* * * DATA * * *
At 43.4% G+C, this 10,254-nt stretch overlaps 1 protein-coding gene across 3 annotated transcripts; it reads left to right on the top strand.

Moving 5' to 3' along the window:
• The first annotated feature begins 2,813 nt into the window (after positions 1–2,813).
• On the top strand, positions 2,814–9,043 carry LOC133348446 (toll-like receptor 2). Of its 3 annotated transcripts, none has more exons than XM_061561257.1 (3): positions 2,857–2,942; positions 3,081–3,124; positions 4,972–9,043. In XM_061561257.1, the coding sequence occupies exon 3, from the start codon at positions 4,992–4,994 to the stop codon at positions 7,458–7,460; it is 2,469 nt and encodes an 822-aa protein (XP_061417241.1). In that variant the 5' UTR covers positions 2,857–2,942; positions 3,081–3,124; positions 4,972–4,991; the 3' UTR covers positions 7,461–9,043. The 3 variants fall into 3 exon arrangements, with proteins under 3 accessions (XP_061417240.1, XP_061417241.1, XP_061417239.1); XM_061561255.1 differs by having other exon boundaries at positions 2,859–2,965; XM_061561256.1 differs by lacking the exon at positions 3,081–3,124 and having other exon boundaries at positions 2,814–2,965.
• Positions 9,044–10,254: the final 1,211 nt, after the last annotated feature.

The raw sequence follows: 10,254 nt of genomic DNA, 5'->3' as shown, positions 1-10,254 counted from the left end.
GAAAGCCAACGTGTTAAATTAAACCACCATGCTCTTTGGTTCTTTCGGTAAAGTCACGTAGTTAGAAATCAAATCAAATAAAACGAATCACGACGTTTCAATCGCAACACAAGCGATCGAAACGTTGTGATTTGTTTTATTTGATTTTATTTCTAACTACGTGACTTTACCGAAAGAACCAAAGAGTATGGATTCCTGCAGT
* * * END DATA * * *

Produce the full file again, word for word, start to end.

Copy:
At 43.4% G+C, this 10,254-nt stretch overlaps 1 protein-coding gene across 3 annotated transcripts; it reads left to right on the top strand.

Moving 5' to 3' along the window:
• The first annotated feature begins 2,813 nt into the window (after positions 1–2,813).
• On the top strand, positions 2,814–9,043 carry LOC133348446 (toll-like receptor 2). Of its 3 annotated transcripts, none has more exons than XM_061561257.1 (3): positions 2,857–2,942; positions 3,081–3,124; positions 4,972–9,043. In XM_061561257.1, the coding sequence occupies exon 3, from the start codon at positions 4,992–4,994 to the stop codon at positions 7,458–7,460; it is 2,469 nt and encodes an 822-aa protein (XP_061417241.1). In that variant the 5' UTR covers positions 2,857–2,942; positions 3,081–3,124; positions 4,972–4,991; the 3' UTR covers positions 7,461–9,043. The 3 variants fall into 3 exon arrangements, with proteins under 3 accessions (XP_061417240.1, XP_061417241.1, XP_061417239.1); XM_061561255.1 differs by having other exon boundaries at positions 2,859–2,965; XM_061561256.1 differs by lacking the exon at positions 3,081–3,124 and having other exon boundaries at positions 2,814–2,965.
• Positions 9,044–10,254: the final 1,211 nt, after the last annotated feature.

The raw sequence follows: 10,254 nt of genomic DNA, 5'->3' as shown, positions 1-10,254 counted from the left end.
GAAAGCCAACGTGTTAAATTAAACCACCATGCTCTTTGGTTCTTTCGGTAAAGTCACGTAGTTAGAAATCAAATCAAATAAAACGAATCACGACGTTTCAATCGCAACACAAGCGATCGAAACGTTGTGATTTGTTTTATTTGATTTTATTTCTAACTACGTGACTTTACCGAAAGAACCAAAGAGTATGGATTCCTGCAGT